“Adding the patient tower will let them move more quickly from the emergency department to private rooms,” Strong explained.

With the demand for skilled nurses growing fast, Calhoun Community College has also built a nursing simulation lab to help prepare their students.


While Huntsville is estimated to be the second-largest city in Alabama with about 200,000 residents—and Madison the 10th with about 48,000—Strong said the population of unincorporated Madison County would equate it to the fifth-largest city in the state. This would put it ahead of other large cities like Hoover, Auburn and Tuscaloosa.

With Madison County’s population increasing by about 30 percent since 2000, the county has been looking at ways to better serve its approximately 370,000 residents.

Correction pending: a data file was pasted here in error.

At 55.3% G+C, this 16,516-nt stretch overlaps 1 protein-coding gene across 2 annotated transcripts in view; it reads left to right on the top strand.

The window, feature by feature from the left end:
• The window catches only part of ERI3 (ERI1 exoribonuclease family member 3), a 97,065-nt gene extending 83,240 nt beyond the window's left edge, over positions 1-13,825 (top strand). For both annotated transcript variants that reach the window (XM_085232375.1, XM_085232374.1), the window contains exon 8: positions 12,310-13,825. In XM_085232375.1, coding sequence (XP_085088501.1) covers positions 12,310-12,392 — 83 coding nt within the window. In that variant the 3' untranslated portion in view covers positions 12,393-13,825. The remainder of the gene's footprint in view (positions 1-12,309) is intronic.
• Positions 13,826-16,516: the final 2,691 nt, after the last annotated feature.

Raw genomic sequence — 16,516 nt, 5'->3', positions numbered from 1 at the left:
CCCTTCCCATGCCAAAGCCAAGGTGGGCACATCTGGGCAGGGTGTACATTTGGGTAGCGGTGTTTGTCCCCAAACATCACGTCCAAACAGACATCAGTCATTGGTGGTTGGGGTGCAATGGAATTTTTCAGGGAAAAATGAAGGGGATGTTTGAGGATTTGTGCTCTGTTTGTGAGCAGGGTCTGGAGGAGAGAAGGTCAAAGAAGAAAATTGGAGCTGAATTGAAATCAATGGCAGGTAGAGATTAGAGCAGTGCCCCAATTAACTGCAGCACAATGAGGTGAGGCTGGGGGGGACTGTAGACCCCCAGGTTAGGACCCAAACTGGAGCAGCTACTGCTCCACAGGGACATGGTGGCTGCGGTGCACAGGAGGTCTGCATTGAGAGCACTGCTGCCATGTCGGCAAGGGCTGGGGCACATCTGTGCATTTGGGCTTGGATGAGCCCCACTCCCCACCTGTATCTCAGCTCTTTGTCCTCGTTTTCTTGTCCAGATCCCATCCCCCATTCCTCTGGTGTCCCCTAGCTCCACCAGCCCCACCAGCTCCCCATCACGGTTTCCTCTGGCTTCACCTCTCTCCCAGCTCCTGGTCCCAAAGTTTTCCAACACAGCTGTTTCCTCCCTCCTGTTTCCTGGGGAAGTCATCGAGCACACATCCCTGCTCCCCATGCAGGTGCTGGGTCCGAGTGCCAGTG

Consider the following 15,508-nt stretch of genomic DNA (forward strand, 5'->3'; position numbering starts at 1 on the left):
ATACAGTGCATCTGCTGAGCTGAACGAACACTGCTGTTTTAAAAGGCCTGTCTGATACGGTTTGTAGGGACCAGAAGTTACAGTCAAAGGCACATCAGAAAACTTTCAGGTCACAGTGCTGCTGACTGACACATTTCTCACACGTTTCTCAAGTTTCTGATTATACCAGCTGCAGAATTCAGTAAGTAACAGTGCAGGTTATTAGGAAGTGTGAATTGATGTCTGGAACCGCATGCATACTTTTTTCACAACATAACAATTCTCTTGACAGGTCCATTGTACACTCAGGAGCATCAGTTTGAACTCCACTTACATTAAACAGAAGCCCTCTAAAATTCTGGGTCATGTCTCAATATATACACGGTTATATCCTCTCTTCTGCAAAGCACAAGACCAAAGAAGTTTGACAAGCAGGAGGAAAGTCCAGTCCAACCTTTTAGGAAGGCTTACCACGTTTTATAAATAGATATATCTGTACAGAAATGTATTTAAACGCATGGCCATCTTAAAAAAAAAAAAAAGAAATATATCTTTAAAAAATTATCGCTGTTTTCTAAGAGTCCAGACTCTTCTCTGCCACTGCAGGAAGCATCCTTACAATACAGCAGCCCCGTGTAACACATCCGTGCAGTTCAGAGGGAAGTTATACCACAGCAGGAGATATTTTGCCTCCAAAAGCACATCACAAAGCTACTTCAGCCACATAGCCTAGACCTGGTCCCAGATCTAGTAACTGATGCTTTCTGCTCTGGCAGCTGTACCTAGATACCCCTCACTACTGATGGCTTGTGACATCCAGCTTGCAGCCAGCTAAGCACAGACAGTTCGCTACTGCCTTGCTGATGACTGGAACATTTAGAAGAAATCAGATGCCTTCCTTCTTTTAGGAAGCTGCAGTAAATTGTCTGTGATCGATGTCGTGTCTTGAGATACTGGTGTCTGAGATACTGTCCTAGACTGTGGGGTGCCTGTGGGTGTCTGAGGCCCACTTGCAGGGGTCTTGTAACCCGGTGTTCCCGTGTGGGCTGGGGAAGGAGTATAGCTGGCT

In April 2018, the Madison County Commission began the process to secure 7.7 acres for the new Madison County Services Center. This center, to be located at the corner of Oakwood Avenue and North Memorial Parkway, will become the new home of several county departments.

Strong said the project is currently being designed and is in “full steam ahead mode,” scheduled to open by the first quarter of 2021.

“Best of all, and what may be most exciting for visitors to the services center will be more than 300 free parking spaces,” Strong said, garnering laughs from the crowd. Strong recognized that the courthouse in downtown Huntsville lacks just that, as many have had trouble finding a place to park when running an errand at the courthouse.